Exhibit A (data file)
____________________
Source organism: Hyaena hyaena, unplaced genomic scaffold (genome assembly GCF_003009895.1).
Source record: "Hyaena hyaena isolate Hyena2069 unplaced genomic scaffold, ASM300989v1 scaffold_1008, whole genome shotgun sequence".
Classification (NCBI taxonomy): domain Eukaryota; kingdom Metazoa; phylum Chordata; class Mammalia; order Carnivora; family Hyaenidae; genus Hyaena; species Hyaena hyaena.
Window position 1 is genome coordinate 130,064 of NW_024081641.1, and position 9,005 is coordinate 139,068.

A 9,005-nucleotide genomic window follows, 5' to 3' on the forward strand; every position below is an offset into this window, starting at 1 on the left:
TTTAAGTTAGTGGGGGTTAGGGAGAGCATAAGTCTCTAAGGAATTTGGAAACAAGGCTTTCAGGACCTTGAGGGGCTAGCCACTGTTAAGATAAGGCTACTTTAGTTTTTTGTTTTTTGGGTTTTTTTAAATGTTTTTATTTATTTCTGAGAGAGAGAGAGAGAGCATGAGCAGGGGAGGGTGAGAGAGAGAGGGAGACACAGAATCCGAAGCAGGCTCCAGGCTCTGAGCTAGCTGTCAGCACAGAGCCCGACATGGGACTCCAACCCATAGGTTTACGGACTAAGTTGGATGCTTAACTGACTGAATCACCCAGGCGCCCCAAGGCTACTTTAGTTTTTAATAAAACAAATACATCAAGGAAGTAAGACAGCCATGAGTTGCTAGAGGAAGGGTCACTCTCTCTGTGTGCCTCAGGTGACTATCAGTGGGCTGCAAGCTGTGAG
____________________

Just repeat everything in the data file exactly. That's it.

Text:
Source organism: Hyaena hyaena, unplaced genomic scaffold (genome assembly GCF_003009895.1).
Source record: "Hyaena hyaena isolate Hyena2069 unplaced genomic scaffold, ASM300989v1 scaffold_1008, whole genome shotgun sequence".
Classification (NCBI taxonomy): domain Eukaryota; kingdom Metazoa; phylum Chordata; class Mammalia; order Carnivora; family Hyaenidae; genus Hyaena; species Hyaena hyaena.
Window position 1 is genome coordinate 130,064 of NW_024081641.1, and position 9,005 is coordinate 139,068.

A 9,005-nucleotide genomic window follows, 5' to 3' on the forward strand; every position below is an offset into this window, starting at 1 on the left:
TTTAAGTTAGTGGGGGTTAGGGAGAGCATAAGTCTCTAAGGAATTTGGAAACAAGGCTTTCAGGACCTTGAGGGGCTAGCCACTGTTAAGATAAGGCTACTTTAGTTTTTTGTTTTTTGGGTTTTTTTAAATGTTTTTATTTATTTCTGAGAGAGAGAGAGAGAGCATGAGCAGGGGAGGGTGAGAGAGAGAGGGAGACACAGAATCCGAAGCAGGCTCCAGGCTCTGAGCTAGCTGTCAGCACAGAGCCCGACATGGGACTCCAACCCATAGGTTTACGGACTAAGTTGGATGCTTAACTGACTGAATCACCCAGGCGCCCCAAGGCTACTTTAGTTTTTAATAAAACAAATACATCAAGGAAGTAAGACAGCCATGAGTTGCTAGAGGAAGGGTCACTCTCTCTGTGTGCCTCAGGTGACTATCAGTGGGCTGCAAGCTGTGAG